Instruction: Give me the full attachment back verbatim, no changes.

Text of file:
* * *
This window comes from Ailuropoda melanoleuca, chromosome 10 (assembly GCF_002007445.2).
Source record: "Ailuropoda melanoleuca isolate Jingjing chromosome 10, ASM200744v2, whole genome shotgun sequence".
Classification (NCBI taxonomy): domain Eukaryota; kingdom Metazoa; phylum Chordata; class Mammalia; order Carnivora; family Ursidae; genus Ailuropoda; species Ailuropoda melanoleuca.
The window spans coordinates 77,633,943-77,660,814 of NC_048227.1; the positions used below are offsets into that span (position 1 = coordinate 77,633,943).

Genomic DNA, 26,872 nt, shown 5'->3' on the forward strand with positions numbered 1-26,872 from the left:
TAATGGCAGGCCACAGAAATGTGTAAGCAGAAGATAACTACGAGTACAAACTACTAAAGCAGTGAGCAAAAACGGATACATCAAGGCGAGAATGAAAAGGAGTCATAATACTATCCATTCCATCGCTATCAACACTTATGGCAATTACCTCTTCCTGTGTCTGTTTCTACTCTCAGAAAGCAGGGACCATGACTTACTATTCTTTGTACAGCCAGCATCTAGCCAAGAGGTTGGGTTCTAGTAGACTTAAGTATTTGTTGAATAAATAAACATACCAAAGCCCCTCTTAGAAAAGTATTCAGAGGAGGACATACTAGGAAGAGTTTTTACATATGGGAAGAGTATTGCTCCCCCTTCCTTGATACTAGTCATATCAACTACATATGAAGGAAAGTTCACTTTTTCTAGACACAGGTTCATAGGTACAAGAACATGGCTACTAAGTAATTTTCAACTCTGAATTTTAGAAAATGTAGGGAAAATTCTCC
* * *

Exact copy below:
This window comes from Ailuropoda melanoleuca, chromosome 10 (assembly GCF_002007445.2).
Source record: "Ailuropoda melanoleuca isolate Jingjing chromosome 10, ASM200744v2, whole genome shotgun sequence".
Classification (NCBI taxonomy): domain Eukaryota; kingdom Metazoa; phylum Chordata; class Mammalia; order Carnivora; family Ursidae; genus Ailuropoda; species Ailuropoda melanoleuca.
The window spans coordinates 77,633,943-77,660,814 of NC_048227.1; the positions used below are offsets into that span (position 1 = coordinate 77,633,943).

Genomic DNA, 26,872 nt, shown 5'->3' on the forward strand with positions numbered 1-26,872 from the left:
TAATGGCAGGCCACAGAAATGTGTAAGCAGAAGATAACTACGAGTACAAACTACTAAAGCAGTGAGCAAAAACGGATACATCAAGGCGAGAATGAAAAGGAGTCATAATACTATCCATTCCATCGCTATCAACACTTATGGCAATTACCTCTTCCTGTGTCTGTTTCTACTCTCAGAAAGCAGGGACCATGACTTACTATTCTTTGTACAGCCAGCATCTAGCCAAGAGGTTGGGTTCTAGTAGACTTAAGTATTTGTTGAATAAATAAACATACCAAAGCCCCTCTTAGAAAAGTATTCAGAGGAGGACATACTAGGAAGAGTTTTTACATATGGGAAGAGTATTGCTCCCCCTTCCTTGATACTAGTCATATCAACTACATATGAAGGAAAGTTCACTTTTTCTAGACACAGGTTCATAGGTACAAGAACATGGCTACTAAGTAATTTTCAACTCTGAATTTTAGAAAATGTAGGGAAAATTCTCC